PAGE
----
Use this tip sheet to assess and inspection your roof to identify the level of preventive maintenance your roof may require. 1. Remove all debris. Debris such as loose gravel, dirt, leaves, and twigs should be removed. These materials can retain water if left on the roof. The constant moisture can cause damage to the roof, promote growth of algae and mold, and cause standing water to form. 2. Clear drains. Field drains and auxiliary drains should be cleared to prevent ponding that may cause leaks or structural damage. 3. Inspect the roof surface. Perform a visual inspection of the roof system. On single-ply roofs, inspect for holes, cracks, or fastener back-out. On built-up roofs, look for areas with missing gravel or exposed felts. Inspect roof seams and transitions for cracks or holes and have them sealed. This inspection may raise questions about the integrity of the roof membrane that justify a professional examination. 4. Inspect roof penetrations. Roof penetrations include pipes, drains, and other components that protrude through the roof surface. Roof penetrations are highly susceptible to leaks. It is very important to examine HVAC units, conduits, vents, gas lines, rain collars, and pipe boots. If that a roof penetration is leaking or damaged, the problem should be professionally diagnosed and repaired. 5. Evaluate rooftop perimeter. Walk the roof perimeter to inspect the edge details and note any areas of concern, including soft spots, mold, or algae. Inspect the flashing at walls and curbs for any punctures or damage. 6. Inspect the sealant. Keep an eye out for sealant or caulking issues such as cracking, openings, deterioration, or crazing. Sealant failures are often found around penetrations and perimeter flashings. Sealant requires regular inspection and often has to be repaired. 7. Prevent leaks before they start. A roof inspection may reveal areas of deterioration that will require repair. Repairing these small defects before they become major issues will save thousands of dollars down the road. If the damage is beyond the facility staff skill set, or you are uncertain of the proper repair, contact a professional. 8. Perform additional investigations. If the areas of deterioration require additional investigation, consider destructive testing, which requires making an opening for closer inspection, or non-destructive testing, such as infrared scanning, to determine the severity of the issue.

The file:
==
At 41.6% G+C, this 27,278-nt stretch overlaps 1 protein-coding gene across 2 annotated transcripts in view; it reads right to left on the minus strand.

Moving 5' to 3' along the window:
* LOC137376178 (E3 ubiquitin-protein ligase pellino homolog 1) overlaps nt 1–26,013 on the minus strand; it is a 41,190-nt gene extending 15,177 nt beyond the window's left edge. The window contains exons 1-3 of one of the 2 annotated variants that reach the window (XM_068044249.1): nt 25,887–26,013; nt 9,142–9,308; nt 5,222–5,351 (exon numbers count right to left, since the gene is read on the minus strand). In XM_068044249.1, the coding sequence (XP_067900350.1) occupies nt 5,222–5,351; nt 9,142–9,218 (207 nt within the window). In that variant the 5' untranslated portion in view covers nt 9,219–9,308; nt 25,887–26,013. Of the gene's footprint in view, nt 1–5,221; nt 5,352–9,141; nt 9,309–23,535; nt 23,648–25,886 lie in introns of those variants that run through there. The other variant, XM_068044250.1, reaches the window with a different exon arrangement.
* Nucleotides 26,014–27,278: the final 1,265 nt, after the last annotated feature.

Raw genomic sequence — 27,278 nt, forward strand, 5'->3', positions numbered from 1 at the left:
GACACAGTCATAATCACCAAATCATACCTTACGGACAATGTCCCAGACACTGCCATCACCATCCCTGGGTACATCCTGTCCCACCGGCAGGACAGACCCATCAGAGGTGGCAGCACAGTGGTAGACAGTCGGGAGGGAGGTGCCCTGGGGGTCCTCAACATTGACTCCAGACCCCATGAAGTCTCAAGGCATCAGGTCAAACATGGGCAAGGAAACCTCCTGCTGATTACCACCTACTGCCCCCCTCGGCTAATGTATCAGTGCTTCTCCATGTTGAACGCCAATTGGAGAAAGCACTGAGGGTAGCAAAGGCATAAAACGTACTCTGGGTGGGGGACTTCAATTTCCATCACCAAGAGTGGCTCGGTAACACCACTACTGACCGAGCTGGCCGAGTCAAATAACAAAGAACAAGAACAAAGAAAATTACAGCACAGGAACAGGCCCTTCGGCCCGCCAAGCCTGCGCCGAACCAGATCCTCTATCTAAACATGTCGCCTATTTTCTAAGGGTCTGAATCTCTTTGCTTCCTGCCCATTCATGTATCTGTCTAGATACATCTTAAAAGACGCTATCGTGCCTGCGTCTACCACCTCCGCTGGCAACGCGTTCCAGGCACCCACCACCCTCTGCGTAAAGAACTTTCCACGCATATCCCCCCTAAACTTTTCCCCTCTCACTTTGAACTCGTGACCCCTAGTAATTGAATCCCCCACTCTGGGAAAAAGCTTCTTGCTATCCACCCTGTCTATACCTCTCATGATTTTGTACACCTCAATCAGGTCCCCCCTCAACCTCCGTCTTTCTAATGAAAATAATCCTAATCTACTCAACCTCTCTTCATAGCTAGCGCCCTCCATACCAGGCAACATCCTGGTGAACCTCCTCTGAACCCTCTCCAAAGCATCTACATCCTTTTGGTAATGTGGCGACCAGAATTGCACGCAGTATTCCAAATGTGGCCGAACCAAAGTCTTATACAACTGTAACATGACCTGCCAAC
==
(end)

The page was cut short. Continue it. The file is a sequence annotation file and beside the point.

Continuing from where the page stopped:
In any construction project, there are three main parties involved: the owner or client, the management team, and the contractor. The building contractor plans and coordinates construction activities, and must complete the project within the established time and budget. Contractors are responsible for the entire construction process, and must determine the best methods to finish the project as specified. General Responsibilities of a Building Contractor In general terms, a contractor is responsible for planning, leading, executing, supervising and inspecting a building construction project. The responsibility extends from the beginning to the end of the project, regardless of its scope. Contractors accomplish their duties by planning activities, supervising workers, and ensuring the project follows local codes and laws. A contractor may hire subcontractors for specialized areas, such as electrical installations and HVAC systems. Specific Roles and Duties of a Building Contractor As mentioned before, a building contractor has multiple responsibilities, which may vary depending on the contract. There are many roles a contractor can assume during different stages of a project, and this section covers the most common ones. Project Planning Every project has a master schedule that describes all activities, along with their time distribution and planned budget. This schedule has a completion date that contractors must meet, and hefty penalties normally apply for missing the deadline. A late completion can only be justified if the project was delayed by external factors beyond the contractor’s control, such as extreme weather. The first duty of a building contractor is creating a project plan to deliver it on time. Some responsibilities include: Planning all crucial project development and implementation details. Determining the construction equipment and material requirements, and planning their procurement.Predicting possible changes and creating risk mitigation strategies.Meeting any legal and regulatory issues. Establishing effective communication among all project participants. The building contractor must establish a budget for the construction project, and follow it as closely as possible. The budget is a useful tool to track project costs, since contractors can detect waste by comparing their actual expenses with the planned budget. Project Management The contractor needs to complete the project on time, and this involves many construction management activities: Ensuring funds are available to keep the project movingPurchasing materials with enough anticipation for them to reach the site when neededPurchasing or renting the construction equipment required for the projectInterviewing and hiring subcontractors to complete specialized workCreating progress reports to justify intermediate payments Building contractors are also responsible for their personnel, making sure their staff has the right size and technical skills. Contractors also manage payroll for their own employees, and subcontractor payments. Project Tracking Project tracking is fundamental to complete the work according to contract specifications and schedules. In addition to tracking progress, contractors must prevent disruption. This involves several complementary activities: Quality controlUsing cost-effective construction methodsEnsuring a constant supply of materials, and scheduling purchases well in advanceConstruction site safety During the construction process, the building contractor is responsible for tracking progress and managing any necessary changes. Of course, contractors must always have the project scope, time and budget in mind when making decisions. Legal and Regulatory Issues Contractors have a handful of responsibilities in terms of legal and regulatory issues. They must acquire all the necessary permits and licenses before starting the project, while covering any fees and taxes that apply. Also, the entire construction process must follow local legislation and building codes. Being unaware of legal requirements is not a valid excuse in construction projects, which means that contractors must have updated knowledge. With the right construction permits and contractor licenses, the project can progress without disruption. Health and Safety Issues The contractor must guarantee health and safety in the construction site, by implementing adequate procedures and raising awareness among workers. The contractor is also responsible for the proper operation of equipment and preventing any accidents from misuse. The contractor deals with any emergencies and unforeseen issues at the project site, and must report them to the client’s supervision staff. Conclusion Building contractors have many roles during the different stages of construction, and each role comes with different responsibilities. Contractors should be capable of managing uncertainty and taking decisions on a daily basis. The track record of a contractor is also very important since those with ample experience can respond better to common issues in projects.